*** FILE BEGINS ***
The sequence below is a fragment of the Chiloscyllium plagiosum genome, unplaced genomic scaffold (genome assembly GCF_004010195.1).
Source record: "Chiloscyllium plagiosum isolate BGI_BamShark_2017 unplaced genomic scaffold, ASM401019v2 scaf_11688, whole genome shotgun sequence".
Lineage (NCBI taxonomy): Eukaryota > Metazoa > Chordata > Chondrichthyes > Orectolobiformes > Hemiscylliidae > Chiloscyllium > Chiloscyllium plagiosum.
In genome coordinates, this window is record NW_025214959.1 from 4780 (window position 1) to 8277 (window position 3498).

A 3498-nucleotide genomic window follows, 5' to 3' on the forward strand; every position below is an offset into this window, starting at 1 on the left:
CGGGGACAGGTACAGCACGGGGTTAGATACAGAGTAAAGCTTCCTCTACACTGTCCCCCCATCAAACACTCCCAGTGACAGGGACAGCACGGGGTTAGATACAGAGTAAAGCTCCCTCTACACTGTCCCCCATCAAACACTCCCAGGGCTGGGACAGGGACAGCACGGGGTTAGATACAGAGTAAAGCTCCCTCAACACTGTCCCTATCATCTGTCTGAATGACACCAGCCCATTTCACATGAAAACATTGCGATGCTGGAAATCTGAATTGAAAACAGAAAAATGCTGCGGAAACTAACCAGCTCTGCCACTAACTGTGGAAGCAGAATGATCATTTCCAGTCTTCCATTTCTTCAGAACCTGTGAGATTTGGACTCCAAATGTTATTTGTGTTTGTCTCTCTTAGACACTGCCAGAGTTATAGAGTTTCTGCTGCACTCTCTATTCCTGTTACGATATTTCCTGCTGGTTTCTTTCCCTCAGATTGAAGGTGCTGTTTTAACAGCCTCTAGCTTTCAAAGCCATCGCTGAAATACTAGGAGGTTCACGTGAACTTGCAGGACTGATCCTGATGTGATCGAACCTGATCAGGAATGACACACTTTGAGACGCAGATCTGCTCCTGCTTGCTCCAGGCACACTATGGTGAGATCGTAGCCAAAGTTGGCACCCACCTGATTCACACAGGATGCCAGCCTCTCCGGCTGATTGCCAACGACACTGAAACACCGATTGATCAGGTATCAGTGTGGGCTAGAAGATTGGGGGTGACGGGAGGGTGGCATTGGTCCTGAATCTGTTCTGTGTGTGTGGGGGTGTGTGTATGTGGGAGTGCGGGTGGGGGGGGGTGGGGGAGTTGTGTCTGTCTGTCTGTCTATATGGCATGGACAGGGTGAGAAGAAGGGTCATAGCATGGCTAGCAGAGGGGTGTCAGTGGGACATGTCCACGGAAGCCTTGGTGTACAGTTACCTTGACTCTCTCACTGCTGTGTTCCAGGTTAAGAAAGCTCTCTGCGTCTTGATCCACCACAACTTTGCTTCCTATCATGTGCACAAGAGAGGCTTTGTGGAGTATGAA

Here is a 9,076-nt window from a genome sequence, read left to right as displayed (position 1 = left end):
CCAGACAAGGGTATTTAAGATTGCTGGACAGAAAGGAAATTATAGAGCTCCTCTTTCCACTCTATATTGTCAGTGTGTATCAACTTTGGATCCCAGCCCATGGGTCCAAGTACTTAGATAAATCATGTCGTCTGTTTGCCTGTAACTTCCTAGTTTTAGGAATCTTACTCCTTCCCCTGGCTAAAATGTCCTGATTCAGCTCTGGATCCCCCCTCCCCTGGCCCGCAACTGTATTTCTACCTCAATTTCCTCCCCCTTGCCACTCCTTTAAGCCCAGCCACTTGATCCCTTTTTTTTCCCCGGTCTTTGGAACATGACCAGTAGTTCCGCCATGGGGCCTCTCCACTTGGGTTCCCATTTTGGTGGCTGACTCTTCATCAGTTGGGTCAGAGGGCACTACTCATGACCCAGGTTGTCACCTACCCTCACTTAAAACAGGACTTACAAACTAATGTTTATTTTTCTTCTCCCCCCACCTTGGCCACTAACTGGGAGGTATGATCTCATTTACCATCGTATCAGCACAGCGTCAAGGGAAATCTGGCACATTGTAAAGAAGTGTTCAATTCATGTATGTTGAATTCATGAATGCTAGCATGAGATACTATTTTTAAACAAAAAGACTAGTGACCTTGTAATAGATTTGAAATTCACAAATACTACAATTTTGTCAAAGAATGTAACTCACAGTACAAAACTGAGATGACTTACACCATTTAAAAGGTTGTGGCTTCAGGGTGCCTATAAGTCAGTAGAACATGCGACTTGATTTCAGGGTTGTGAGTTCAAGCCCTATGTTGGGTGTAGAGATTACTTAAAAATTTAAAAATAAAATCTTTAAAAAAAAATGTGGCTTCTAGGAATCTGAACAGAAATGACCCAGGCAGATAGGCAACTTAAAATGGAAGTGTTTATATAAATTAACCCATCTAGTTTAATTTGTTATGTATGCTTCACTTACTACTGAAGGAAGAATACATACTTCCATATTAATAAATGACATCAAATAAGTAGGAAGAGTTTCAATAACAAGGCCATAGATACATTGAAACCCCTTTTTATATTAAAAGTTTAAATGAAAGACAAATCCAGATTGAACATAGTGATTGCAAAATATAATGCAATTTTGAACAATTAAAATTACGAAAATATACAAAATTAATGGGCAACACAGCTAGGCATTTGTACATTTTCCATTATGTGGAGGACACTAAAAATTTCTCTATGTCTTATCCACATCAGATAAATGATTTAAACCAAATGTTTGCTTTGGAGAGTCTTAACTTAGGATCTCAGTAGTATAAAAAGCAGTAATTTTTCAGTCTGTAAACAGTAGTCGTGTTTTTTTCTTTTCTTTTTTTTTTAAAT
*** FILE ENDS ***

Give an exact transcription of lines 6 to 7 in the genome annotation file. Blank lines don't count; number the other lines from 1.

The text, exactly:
CGGGGACAGGTACAGCACGGGGTTAGATACAGAGTAAAGCTTCCTCTACACTGTCCCCCCATCAAACACTCCCAGTGACAGGGACAGCACGGGGTTAGATACAGAGTAAAGCTCCCTCTACACTGTCCCCCATCAAACACTCCCAGGGCTGGGACAGGGACAGCACGGGGTTAGATACAGAGTAAAGCTCCCTCAACACTGTCCCTATCATCTGTCTGAATGACACCAGCCCATTTCACATGAAAACATTGCGATGCTGGAAATCTGAATTGAAAACAGAAAAATGCTGCGGAAACTAACCAGCTCTGCCACTAACTGTGGAAGCAGAATGATCATTTCCAGTCTTCCATTTCTTCAGAACCTGTGAGATTTGGACTCCAAATGTTATTTGTGTTTGTCTCTCTTAGACACTGCCAGAGTTATAGAGTTTCTGCTGCACTCTCTATTCCTGTTACGATATTTCCTGCTGGTTTCTTTCCCTCAGATTGAAGGTGCTGTTTTAACAGCCTCTAGCTTTCAAAGCCATCGCTGAAATACTAGGAGGTTCACGTGAACTTGCAGGACTGATCCTGATGTGATCGAACCTGATCAGGAATGACACACTTTGAGACGCAGATCTGCTCCTGCTTGCTCCAGGCACACTATGGTGAGATCGTAGCCAAAGTTGGCACCCACCTGATTCACACAGGATGCCAGCCTCTCCGGCTGATTGCCAACGACACTGAAACACCGATTGATCAGGTATCAGTGTGGGCTAGAAGATTGGGGGTGACGGGAGGGTGGCATTGGTCCTGAATCTGTTCTGTGTGTGTGGGGGTGTGTGTATGTGGGAGTGCGGGTGGGGGGGGGTGGGGGAGTTGTGTCTGTCTGTCTGTCTATATGGCATGGACAGGGTGAGAAGAAGGGTCATAGCATGGCTAGCAGAGGGGTGTCAGTGGGACATGTCCACGGAAGCCTTGGTGTACAGTTACCTTGACTCTCTCACTGCTGTGTTCCAGGTTAAGAAAGCTCTCTGCGTCTTGATCCACCACAACTTTGCTTCCTATCATGTGCACAAGAGAGGCTTTGTGGAGTATGAA

Here is a 9,076-nt window from a genome sequence, read left to right as displayed (position 1 = left end):